I favor Zidane’s offensive play because, tactically and technically, it was at a level that we haven’t seen in a long time, whereas Cannavaro’s defensive play happens every World Cup. I think many of the voters would agree.

Let’s say, for argument’s sake, one favored the Italian captain on this point. Look at who was more valuable to his team’s success. Without Cannavaro, it’s possible Italy wouldn’t have won the World Cup. Its defense would still be among the world’s elite, and Italy plays defensively regardless, while its offense still has the fire power to get the job done. But the Azzuri’s tactics and personnel certainly get it through to the knockout stages without its captain, but the team probably falls to Germany in the semis … or they do just as well.

What about France? France barely qualified for the World Cup, only clinching after Zidane returned from international retirement to rescue the squad. Zidane was begged to return because France was struggling so mightily. France likely doesn’t even make the World Cup without Zidane. And although Les Blues had to win a game without its captain to make the knockout stages, it’s highly unlikely they would have done well at all if they qualified. France went through a historic goal-scoring drought in the pre-knockout stage, and had Zidane not rejuvenated the team’s attack, it almost surely would have faltered.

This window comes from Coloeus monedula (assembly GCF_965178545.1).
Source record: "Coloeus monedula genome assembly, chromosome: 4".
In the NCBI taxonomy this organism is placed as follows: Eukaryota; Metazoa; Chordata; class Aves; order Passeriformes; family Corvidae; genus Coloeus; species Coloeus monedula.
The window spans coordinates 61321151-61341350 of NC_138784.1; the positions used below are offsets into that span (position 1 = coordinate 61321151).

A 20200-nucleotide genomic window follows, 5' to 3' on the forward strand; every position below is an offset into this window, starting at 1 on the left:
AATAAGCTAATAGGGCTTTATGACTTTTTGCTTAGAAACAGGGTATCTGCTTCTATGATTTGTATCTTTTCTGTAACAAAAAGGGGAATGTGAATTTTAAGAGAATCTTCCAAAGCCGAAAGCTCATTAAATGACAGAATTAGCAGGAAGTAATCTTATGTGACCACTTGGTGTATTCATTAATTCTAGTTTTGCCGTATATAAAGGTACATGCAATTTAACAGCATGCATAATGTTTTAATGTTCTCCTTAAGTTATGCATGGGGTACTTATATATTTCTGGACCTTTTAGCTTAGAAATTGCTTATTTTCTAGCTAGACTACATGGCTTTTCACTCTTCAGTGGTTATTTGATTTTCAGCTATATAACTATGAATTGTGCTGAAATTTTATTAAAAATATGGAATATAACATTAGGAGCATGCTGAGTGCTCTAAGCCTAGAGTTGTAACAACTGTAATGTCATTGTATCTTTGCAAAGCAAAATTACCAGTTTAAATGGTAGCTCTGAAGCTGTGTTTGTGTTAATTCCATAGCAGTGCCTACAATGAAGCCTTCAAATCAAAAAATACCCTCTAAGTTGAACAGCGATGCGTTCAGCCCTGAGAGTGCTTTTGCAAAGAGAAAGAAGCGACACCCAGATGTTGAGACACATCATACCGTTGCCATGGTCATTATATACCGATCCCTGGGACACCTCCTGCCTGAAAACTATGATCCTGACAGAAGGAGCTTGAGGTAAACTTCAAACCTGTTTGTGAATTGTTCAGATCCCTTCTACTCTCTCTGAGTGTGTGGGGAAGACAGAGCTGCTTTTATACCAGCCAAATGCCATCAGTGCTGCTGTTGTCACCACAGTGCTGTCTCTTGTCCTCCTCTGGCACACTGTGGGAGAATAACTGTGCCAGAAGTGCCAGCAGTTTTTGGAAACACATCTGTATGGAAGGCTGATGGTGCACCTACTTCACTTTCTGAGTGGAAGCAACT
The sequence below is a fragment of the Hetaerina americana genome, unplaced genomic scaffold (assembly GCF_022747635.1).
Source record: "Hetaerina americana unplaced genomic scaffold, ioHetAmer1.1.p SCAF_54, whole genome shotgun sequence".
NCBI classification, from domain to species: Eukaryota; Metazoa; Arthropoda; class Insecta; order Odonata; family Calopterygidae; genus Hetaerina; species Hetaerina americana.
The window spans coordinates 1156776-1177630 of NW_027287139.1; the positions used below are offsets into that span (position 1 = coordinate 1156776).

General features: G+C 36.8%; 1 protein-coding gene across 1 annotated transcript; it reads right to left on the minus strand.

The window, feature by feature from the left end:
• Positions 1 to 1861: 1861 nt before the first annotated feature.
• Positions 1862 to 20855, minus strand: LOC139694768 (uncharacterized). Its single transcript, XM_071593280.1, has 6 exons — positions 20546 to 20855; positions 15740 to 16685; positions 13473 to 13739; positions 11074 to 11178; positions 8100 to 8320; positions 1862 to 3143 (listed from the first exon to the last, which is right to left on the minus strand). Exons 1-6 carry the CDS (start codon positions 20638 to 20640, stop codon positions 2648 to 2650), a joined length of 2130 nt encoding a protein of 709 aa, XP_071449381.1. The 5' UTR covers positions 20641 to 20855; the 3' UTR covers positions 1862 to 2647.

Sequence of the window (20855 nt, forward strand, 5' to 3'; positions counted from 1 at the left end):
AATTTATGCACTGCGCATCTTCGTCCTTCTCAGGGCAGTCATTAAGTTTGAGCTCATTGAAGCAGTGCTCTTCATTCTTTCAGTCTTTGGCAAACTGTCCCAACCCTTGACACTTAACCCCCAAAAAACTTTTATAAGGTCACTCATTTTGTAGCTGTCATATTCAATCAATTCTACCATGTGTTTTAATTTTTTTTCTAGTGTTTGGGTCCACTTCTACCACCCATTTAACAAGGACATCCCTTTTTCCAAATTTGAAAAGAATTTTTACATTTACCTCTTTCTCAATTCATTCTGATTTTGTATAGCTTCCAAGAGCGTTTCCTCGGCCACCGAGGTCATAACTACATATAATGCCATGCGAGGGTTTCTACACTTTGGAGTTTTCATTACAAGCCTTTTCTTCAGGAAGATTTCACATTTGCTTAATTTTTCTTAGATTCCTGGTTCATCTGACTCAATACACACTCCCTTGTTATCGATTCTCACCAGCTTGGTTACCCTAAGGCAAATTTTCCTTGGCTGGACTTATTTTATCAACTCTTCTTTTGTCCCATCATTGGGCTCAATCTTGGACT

Zidane not only saved France’s attack, but he stepped up his play so remarkably that he carried his team to the final of the World Cup, becoming the fourth person to ever score in two World Cup championship matches. Not only was Zidane more valuable to his team than Cannavaro, he also produced some of the most phenomenal and tactical soccer we’ve seen since … well, the last time he was playing that well. Like Cannavaro and unlike Ronaldinho, he consistently produced when it mattered most, but Zidane also performed at a level higher than either of his opponents reached.

This brings me to my last point — when Gianluigi Buffon slapped away Zidane’s extra-time header in the final, he also slapped away Zidane’s chance to undoubtedly convince doubters that he was in fact one of the best players ever. His red card minutes later was a stupid act that may rank as one of the biggest sports follies of our lifetime. Yes, it crushed his team, but it doesn’t nullify all his actions before. And it doesn’t make him unworthy of the award.

Was the act horrible on many levels, and probably one of the worst-timed assaults in all of sports history? Yeah. And Zidane should have faced a far harsher penalty than a symbolic three-match ban, while FIFA should’ve taken a stronger stand on the issue of violence in the sport.

But that smack to Marco Materazzi’s chest just wasn’t bad enough that it should cause others to forget his greatness. As much as Zidane should be punished, his play should be lauded. I think voters realized this, considered his brilliant play and voted him winner. At least, I hope they did.

I also hope that – like me – you’ll cheer for Zidane too on Dec. 18, despite his foolish act.

Josh Perlin is a Sun Assistant Sports Editor. My Pitch will appear every other Thursday this semester.